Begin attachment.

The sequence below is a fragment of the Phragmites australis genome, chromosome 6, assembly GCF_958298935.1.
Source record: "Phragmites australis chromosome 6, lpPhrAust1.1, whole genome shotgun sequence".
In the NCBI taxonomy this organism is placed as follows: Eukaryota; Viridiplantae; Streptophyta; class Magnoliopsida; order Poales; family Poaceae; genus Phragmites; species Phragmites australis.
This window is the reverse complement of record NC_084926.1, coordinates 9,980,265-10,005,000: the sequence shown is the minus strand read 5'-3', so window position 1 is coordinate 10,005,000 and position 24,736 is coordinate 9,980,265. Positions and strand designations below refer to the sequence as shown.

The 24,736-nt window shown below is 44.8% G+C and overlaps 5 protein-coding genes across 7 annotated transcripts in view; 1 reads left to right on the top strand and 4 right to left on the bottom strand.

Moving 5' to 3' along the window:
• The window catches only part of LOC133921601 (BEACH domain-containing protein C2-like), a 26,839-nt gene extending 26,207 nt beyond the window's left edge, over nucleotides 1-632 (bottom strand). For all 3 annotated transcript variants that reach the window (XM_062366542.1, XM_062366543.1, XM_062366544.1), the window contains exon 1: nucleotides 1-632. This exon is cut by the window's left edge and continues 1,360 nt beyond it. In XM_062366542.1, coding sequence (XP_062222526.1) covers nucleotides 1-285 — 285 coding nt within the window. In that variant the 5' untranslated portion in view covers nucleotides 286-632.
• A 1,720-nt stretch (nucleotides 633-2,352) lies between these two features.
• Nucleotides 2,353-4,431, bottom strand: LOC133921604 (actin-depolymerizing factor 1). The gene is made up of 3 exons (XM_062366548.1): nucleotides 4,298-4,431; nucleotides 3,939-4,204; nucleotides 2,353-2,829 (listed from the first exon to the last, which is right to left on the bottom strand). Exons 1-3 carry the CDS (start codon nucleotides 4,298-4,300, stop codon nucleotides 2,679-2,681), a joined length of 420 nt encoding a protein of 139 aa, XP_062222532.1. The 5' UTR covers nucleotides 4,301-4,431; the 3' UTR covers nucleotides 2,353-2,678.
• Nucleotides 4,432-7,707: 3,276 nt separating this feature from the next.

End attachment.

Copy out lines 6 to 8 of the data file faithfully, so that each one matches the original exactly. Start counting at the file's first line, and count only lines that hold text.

Moving 5' to 3' along the window:
• The window catches only part of LOC133921601 (BEACH domain-containing protein C2-like), a 26,839-nt gene extending 26,207 nt beyond the window's left edge, over nucleotides 1-632 (bottom strand). For all 3 annotated transcript variants that reach the window (XM_062366542.1, XM_062366543.1, XM_062366544.1), the window contains exon 1: nucleotides 1-632. This exon is cut by the window's left edge and continues 1,360 nt beyond it. In XM_062366542.1, coding sequence (XP_062222526.1) covers nucleotides 1-285 — 285 coding nt within the window. In that variant the 5' untranslated portion in view covers nucleotides 286-632.
• A 1,720-nt stretch (nucleotides 633-2,352) lies between these two features.